Time-resolved photoacoustic spectroscopy has been used to characterize post mortem arterial tissue for the purpose of discriminating between normal and atheromatous areas of tissue. Ultrasonic thermoelastic waves were generated in post mortem human aorta by the absorption of nanosecond laser pulses at 436, 461 and 532 nm produced by a frequency doubled Q-switched Nd:YAG laser in conjunction with a gas filled Raman cell. A PVDF membrane hydrophone was used to detect the thermoelastic waves. At 436 nm, differences in the photoacoustic signatures of normal tissue and atherorma were found to be highly variable. At 461 nm, there was a clear and reproducible difference between the photacoustic response of atheroma and normal tissue as a result of increased optical attenuation in atheroma. At 532 nm, the generation of subsurface thermoelastic waves provided a means of determining the structure and thickness of the tissue sample. It is suggested that pulsed photoacoustic spectroscopy at 461 and 532 nm may find application in characterizing arterial tissue in situ by providing information about both the composition and thickness of the vessel wall.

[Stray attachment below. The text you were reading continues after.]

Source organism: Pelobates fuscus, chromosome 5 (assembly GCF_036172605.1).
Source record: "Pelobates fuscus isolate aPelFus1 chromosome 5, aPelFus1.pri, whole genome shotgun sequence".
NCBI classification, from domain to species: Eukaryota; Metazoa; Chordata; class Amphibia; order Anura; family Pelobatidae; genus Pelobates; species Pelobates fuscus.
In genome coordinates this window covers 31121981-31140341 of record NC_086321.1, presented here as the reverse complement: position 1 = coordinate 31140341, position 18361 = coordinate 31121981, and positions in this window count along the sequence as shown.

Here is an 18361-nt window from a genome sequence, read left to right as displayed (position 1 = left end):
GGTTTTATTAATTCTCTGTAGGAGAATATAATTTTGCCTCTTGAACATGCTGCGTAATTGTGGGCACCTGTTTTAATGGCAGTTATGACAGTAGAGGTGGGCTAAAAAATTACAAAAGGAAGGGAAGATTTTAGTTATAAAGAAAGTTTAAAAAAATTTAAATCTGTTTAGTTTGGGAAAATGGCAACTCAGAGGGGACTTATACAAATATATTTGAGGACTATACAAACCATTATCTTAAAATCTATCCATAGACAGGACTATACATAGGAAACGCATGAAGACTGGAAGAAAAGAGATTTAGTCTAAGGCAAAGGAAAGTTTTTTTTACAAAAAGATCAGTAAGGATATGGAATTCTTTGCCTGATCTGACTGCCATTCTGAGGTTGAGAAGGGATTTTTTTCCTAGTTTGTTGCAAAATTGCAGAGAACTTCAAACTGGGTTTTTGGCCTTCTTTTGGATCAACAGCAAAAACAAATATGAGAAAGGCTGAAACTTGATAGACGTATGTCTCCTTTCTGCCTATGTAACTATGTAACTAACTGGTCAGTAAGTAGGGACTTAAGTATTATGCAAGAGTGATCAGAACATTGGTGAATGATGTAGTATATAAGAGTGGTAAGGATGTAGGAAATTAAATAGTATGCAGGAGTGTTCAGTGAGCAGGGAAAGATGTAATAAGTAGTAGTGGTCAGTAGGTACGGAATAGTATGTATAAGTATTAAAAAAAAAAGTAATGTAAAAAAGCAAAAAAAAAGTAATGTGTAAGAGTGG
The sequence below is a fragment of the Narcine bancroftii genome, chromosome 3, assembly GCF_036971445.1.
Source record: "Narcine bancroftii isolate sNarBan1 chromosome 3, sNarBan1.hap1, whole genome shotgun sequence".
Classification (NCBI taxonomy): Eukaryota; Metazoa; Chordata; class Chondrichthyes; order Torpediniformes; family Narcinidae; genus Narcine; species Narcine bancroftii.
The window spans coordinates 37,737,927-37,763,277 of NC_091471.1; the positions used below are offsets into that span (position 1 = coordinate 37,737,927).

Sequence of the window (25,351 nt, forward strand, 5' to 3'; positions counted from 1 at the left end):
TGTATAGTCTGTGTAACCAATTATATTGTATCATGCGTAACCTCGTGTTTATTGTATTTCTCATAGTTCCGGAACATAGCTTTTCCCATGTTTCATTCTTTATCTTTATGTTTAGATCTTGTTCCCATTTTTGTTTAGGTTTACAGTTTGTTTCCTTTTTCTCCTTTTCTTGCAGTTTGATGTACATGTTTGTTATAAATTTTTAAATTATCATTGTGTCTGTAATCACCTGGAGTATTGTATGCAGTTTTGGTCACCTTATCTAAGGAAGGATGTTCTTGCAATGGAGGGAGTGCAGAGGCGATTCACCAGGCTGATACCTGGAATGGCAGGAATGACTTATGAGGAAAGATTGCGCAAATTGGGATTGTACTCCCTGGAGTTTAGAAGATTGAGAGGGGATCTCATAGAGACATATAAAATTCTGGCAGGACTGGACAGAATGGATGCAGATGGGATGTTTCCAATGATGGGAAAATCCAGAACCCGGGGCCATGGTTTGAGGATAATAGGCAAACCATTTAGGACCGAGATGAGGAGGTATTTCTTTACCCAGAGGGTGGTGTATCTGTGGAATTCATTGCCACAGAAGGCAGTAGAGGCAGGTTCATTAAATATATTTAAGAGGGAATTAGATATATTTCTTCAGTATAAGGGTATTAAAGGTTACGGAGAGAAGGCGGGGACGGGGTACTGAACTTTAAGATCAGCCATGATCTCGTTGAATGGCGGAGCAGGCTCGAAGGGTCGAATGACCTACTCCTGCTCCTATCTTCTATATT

Lasers Surg Med 1985;5(3):235-237 Optical properties of human blood vessel wall and plaque. van Gemert MJ, Verdaasdonk R, Stassen EG, Schets GA, Gijsbers GH, Bonnier JJ

Optical properties of blood vessel wall and plaque from human cadaver material are presented for the argon laser (514.5 nm), He-Ne laser (633 nm), and the Nd-YAG laser (1,060 nm) wavelengths. Measurements were performed with an integrating sphere arrangement and analyzed in terms of Kubelka-Munk absorption and scattering coefficients.

Aorta optics literature

Welch AJ, Gardner C, Richards-Kortum R, Chan E, Criswell G, Pfefer J, Warren S. Propagation of fluorescent light. Lasers Surg Med 21(2):166-178, 1997.